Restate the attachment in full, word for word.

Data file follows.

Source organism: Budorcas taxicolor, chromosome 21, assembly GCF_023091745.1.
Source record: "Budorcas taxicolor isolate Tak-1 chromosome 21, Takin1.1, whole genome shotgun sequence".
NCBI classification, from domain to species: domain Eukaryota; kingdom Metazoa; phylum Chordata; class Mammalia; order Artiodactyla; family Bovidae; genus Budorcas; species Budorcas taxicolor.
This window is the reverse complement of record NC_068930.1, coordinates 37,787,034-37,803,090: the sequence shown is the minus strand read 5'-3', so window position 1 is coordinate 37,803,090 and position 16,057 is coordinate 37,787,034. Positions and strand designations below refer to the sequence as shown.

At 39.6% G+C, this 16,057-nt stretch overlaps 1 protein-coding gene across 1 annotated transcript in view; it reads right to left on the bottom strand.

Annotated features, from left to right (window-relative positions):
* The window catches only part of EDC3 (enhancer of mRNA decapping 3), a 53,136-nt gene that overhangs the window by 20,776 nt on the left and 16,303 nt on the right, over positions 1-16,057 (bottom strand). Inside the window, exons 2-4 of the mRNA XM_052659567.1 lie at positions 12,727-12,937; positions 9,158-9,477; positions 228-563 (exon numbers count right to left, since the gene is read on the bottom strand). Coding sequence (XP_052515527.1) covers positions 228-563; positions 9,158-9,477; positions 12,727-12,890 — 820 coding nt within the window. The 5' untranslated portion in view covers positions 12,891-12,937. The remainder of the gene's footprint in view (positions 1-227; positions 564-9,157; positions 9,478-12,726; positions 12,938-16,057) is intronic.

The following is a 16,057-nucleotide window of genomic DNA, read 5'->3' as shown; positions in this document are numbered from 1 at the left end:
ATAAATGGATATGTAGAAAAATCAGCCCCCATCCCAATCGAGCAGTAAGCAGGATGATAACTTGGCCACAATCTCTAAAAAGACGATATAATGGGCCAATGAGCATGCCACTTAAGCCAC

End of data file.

Source organism: Budorcas taxicolor, chromosome 21, assembly GCF_023091745.1.
Source record: "Budorcas taxicolor isolate Tak-1 chromosome 21, Takin1.1, whole genome shotgun sequence".
NCBI classification, from domain to species: domain Eukaryota; kingdom Metazoa; phylum Chordata; class Mammalia; order Artiodactyla; family Bovidae; genus Budorcas; species Budorcas taxicolor.
This window is the reverse complement of record NC_068930.1, coordinates 37,787,034-37,803,090: the sequence shown is the minus strand read 5'-3', so window position 1 is coordinate 37,803,090 and position 16,057 is coordinate 37,787,034. Positions and strand designations below refer to the sequence as shown.

At 39.6% G+C, this 16,057-nt stretch overlaps 1 protein-coding gene across 1 annotated transcript in view; it reads right to left on the bottom strand.

Annotated features, from left to right (window-relative positions):
* The window catches only part of EDC3 (enhancer of mRNA decapping 3), a 53,136-nt gene that overhangs the window by 20,776 nt on the left and 16,303 nt on the right, over positions 1-16,057 (bottom strand). Inside the window, exons 2-4 of the mRNA XM_052659567.1 lie at positions 12,727-12,937; positions 9,158-9,477; positions 228-563 (exon numbers count right to left, since the gene is read on the bottom strand). Coding sequence (XP_052515527.1) covers positions 228-563; positions 9,158-9,477; positions 12,727-12,890 — 820 coding nt within the window. The 5' untranslated portion in view covers positions 12,891-12,937. The remainder of the gene's footprint in view (positions 1-227; positions 564-9,157; positions 9,478-12,726; positions 12,938-16,057) is intronic.

The following is a 16,057-nucleotide window of genomic DNA, read 5'->3' as shown; positions in this document are numbered from 1 at the left end:
ATAAATGGATATGTAGAAAAATCAGCCCCCATCCCAATCGAGCAGTAAGCAGGATGATAACTTGGCCACAATCTCTAAAAAGACGATATAATGGGCCAATGAGCATGCCACTTAAGCCAC